Wearable Technology

A meeting of the Edinburgh Research Interest Group heard a talk on Saturday 12th January from Dr Thanasis Tsanas of Edinburgh University on the subject of wearable technology.

His work focuses on developing novel tools for data mining and extracting domain information through time series analysis, signal processing, and statistical machine learning. He has worked primarily on applications in healthcare and in particular neuroscience and mental disorders. For example, his PhD work focused on using speech to (a) differentiate healthy controls from people with Parkinson’s disease, and (b) to replicate a Parkinson’s disease symptom severity metric. Other applications of his work on speech-related projects include voice forensics, and even attempting to understand mouse communication through processing their vocalisations.

More recently, he has been working on developing algorithms to mine data collected from wearable sensors such as smartwatches. The aim is to provide an efficient, robust, objective way to characterise activity, sleep, and circadian rhythm patterns and assist people in daily living or monitor patient groups through treatment. Mining the data collected from these wearable sensors along with data collected from mobile phones offers an unprecedented opportunity to monitor longitudinal patterns at a large scale, and can help revolutionise contemporary healthcare.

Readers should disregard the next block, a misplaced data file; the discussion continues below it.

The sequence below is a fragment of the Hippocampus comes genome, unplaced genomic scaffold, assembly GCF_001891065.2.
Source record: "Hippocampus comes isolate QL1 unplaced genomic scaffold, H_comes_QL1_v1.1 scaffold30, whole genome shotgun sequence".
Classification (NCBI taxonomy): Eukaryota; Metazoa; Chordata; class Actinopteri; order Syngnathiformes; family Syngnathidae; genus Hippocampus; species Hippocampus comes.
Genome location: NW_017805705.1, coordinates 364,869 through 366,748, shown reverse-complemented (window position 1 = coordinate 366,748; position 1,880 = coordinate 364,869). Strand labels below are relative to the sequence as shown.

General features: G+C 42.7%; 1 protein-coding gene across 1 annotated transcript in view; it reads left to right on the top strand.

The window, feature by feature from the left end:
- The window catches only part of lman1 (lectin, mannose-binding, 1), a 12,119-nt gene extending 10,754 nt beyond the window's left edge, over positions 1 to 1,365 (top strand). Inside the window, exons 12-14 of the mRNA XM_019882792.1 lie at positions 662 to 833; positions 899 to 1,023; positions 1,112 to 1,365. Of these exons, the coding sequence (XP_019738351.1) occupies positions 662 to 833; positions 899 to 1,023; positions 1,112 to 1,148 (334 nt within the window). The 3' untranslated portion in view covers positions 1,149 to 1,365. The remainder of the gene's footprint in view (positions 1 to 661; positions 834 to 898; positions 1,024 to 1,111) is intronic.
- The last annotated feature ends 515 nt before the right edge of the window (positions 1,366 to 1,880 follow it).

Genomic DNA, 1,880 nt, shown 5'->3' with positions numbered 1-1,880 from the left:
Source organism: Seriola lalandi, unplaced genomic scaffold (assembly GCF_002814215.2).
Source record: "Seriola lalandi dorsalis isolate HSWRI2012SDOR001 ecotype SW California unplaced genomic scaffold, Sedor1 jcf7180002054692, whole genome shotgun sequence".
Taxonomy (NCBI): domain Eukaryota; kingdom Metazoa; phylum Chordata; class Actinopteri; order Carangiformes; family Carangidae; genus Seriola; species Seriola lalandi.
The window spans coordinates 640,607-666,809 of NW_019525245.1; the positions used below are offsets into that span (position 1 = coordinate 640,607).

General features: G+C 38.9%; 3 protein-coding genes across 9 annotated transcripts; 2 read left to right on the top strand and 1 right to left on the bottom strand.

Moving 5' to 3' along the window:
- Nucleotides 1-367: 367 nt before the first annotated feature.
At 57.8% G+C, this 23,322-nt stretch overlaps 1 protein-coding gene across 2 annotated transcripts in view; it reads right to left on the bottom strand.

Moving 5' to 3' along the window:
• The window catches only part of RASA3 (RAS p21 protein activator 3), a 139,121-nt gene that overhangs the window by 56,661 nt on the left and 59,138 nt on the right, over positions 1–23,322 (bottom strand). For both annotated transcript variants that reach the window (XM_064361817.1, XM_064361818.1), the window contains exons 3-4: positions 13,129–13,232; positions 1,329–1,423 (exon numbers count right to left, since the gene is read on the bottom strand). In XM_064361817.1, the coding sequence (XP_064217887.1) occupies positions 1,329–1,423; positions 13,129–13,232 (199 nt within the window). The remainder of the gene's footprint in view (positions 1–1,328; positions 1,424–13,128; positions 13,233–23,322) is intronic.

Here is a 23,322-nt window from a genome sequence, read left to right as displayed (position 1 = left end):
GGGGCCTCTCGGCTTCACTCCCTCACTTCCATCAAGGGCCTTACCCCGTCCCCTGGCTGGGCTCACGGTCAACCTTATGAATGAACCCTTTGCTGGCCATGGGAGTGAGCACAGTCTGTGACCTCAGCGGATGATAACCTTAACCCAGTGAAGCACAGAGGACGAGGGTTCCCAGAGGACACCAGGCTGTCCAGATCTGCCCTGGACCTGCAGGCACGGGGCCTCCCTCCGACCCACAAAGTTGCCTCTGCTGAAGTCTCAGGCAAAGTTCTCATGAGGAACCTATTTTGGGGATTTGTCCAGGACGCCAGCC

The seminar also featured a short report on a research project, the Lompard study, by PhD student, Anne Steinberg. Anne is working under the joint supervision of Dr Gordon Duncan of Edinburgh University and Dr Esther Sammler of Dundee University. The research team is currently seeking volunteer subjects, and anyone interested in taking part, or seeking further information is invited to contact Anne
(anne.steinberg@ed.ac.uk).

  • You can read a summary of the talk written by one of our members – just follow this link
  • Anne’s overhead slides can be downloaded as [pdf] here
  • We hope to be able to post the audio recording of talk but unfortunately there were technical problems which prevent us from making the video recording available.

Attendees enjoyed a sandwich lunch after the talk. We are grateful to Dr Tilo Kunath for his hospitality at the MRC Centre for Regenerative Medicine.